Today we are going to take a look at this excellent painting called “The Wave” by William-Adolphe Bouguereau. We’ll see how he uses the root 5 grid to inspire the model’s pose which is full of rhythm.
Just by looking at the painting we can “feel” that something masterful is going on in the background. What is it though? Why does it appeal to us in such a way? This specific technique is called “Gamut,” a limited number of directions. A technique used by the master painters which can help create rhythm on a subterranean level (Myron goes over gamut in detail throughout his DVD series). That’s the magic of using design techniques like this. You can communicate a secret language to your viewer and they can appreciate it, even though they can’t speak the language.
In this first example, we can see how Bouguereau uses three root five rectangles side by side to help him organize his canvas. As the grids line up you can begin to see how the limbs of the model are locking in and paralleling the dynamic symmetry.
Rhythm can easily be incorporated into your painting by allowing the model to repeat the intervals of her pose. Just as Bouguereau has done here.
In the image below we can see all of the repeating intervals that Bouguereau uses…all of them derived directly from the diagonals and reciprocals of the root 5 grid. All of these lines may seem confusing at first if you’re not familiar with gamut, but below I’ll break it down very simply and show you how to find it in a painting.
When analyzing a painting for gamut, tracing paper can be used to create the necessary marks of discovery. Software such as Photoshop can also be used which can be seen in these examples.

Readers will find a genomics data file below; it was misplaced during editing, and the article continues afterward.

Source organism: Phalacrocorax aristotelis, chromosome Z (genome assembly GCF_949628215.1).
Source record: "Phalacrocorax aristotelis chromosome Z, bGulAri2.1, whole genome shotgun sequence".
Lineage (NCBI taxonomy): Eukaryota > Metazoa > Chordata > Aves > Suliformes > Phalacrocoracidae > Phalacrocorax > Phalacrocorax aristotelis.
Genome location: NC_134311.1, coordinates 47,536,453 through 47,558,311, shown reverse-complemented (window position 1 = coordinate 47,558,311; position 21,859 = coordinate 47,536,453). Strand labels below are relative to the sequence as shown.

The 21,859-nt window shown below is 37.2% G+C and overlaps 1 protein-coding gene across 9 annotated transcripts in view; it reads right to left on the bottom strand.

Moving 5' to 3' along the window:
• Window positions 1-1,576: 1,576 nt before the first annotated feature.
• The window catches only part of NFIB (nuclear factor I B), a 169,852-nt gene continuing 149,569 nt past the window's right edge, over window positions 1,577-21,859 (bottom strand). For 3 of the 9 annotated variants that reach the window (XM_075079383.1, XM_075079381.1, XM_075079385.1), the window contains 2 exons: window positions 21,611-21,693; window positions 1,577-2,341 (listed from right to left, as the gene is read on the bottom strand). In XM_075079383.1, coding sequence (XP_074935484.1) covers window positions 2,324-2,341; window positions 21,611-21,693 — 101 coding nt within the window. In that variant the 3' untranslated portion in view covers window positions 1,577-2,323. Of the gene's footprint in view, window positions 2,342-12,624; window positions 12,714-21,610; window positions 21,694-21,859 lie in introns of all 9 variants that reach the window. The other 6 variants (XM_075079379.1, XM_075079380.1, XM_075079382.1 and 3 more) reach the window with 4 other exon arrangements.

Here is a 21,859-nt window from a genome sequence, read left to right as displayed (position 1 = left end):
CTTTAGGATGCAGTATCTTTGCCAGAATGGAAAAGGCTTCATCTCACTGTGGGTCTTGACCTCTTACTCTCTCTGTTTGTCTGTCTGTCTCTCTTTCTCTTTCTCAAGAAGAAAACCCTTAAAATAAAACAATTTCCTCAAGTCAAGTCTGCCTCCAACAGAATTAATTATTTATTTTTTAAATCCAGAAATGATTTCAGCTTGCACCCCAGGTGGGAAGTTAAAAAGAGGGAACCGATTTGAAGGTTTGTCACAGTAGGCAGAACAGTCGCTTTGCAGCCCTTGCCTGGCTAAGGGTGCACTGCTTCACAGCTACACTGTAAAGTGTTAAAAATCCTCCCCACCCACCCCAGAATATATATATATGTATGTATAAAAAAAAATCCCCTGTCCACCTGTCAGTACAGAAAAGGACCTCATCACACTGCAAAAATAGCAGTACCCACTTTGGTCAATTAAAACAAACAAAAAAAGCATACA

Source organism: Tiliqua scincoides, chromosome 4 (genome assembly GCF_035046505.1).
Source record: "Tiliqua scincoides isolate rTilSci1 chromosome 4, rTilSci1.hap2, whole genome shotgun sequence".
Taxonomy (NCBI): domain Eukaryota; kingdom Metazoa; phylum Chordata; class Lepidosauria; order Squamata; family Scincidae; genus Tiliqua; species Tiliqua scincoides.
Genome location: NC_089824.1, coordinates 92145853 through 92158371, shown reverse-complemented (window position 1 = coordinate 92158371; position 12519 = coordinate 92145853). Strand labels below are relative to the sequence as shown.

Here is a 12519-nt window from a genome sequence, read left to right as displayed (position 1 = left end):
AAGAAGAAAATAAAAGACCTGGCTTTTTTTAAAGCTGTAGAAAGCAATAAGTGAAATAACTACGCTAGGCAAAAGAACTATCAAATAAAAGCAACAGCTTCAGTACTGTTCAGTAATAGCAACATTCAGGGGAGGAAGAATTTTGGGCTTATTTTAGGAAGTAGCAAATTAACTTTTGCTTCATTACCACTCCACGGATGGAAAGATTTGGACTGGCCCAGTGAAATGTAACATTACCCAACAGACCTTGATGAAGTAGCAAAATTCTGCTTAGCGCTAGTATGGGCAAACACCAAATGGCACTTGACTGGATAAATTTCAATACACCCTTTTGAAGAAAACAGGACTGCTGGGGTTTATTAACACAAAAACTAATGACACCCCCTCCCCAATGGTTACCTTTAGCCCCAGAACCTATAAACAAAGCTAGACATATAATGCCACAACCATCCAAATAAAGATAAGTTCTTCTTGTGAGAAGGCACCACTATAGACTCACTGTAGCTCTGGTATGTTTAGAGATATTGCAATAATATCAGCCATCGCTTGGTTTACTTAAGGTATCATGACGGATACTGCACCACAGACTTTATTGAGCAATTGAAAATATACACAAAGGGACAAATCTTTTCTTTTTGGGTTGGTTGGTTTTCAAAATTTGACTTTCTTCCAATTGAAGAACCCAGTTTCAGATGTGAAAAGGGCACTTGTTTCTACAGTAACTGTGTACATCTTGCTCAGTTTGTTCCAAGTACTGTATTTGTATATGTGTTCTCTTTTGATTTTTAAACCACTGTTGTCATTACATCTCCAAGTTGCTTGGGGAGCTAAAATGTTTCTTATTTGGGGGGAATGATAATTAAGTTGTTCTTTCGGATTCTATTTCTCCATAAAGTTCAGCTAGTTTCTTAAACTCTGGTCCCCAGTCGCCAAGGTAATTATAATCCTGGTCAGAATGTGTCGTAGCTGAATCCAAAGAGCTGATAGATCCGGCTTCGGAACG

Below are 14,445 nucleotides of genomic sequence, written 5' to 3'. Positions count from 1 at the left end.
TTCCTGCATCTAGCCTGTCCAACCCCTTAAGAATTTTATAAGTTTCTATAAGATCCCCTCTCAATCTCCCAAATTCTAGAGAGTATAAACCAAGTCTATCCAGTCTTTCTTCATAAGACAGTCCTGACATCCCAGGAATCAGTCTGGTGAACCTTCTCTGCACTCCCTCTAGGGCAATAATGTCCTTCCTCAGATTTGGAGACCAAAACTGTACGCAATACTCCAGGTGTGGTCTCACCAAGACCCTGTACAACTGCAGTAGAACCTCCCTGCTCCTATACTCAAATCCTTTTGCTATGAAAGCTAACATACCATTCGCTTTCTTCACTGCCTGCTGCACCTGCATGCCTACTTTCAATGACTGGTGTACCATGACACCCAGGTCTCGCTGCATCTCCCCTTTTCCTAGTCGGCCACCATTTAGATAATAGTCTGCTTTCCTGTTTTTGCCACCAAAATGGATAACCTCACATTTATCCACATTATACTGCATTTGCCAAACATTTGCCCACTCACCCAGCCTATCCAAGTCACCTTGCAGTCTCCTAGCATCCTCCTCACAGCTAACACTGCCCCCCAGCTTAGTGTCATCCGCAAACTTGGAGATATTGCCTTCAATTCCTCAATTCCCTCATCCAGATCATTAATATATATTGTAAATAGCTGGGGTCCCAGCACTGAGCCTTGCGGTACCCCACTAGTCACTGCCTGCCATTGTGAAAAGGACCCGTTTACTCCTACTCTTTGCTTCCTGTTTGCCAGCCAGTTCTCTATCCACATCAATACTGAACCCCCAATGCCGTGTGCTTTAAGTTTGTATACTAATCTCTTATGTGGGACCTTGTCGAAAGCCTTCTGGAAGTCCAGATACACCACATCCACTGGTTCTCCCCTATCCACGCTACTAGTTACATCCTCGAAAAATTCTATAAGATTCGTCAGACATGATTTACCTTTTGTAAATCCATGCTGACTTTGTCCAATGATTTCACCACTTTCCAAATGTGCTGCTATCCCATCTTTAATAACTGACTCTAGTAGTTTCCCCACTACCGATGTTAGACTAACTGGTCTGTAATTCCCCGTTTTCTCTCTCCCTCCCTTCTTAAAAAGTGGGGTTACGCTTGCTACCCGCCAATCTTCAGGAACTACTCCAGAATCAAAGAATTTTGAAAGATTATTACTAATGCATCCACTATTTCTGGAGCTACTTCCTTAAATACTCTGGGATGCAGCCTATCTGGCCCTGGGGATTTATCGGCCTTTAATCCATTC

If you’re in a museum and you want to see if the artist used gamut in the painting (most of them did), you find a major diagonal (whether it’s a tree, mountain, or model’s leg) and just follow it across the painting. Her arm is creating a major diagonal, so we locate it, then follow it across the painting with our eyes. If a master painter creates a major diagonal, you better believe he/she is going to use this opportunity to create repeating intervals to utilize the technique of rhythm and make the masterpiece more enjoyable for his viewers. That’s why gamut is such an important technique to understand and employ.
Here we can find the other intervals by locating another major diagonal (her other arm) and following it across with our eyes.
Can you see how easy it is once we know what we are looking for and how to find it? This is a quick way to see if the artist is using gamut within the painting. You can then break it down further and find it in smaller intervals as we saw in the example above where rhythm is carried into the wave, torso, and surrounding water.
That’s it for today! Try to find the master’s use of gamut next time you visit the museum or flip through an art book. The more you begin to see and understand this technique, the easier it becomes to incorporate it into your art. See you next time!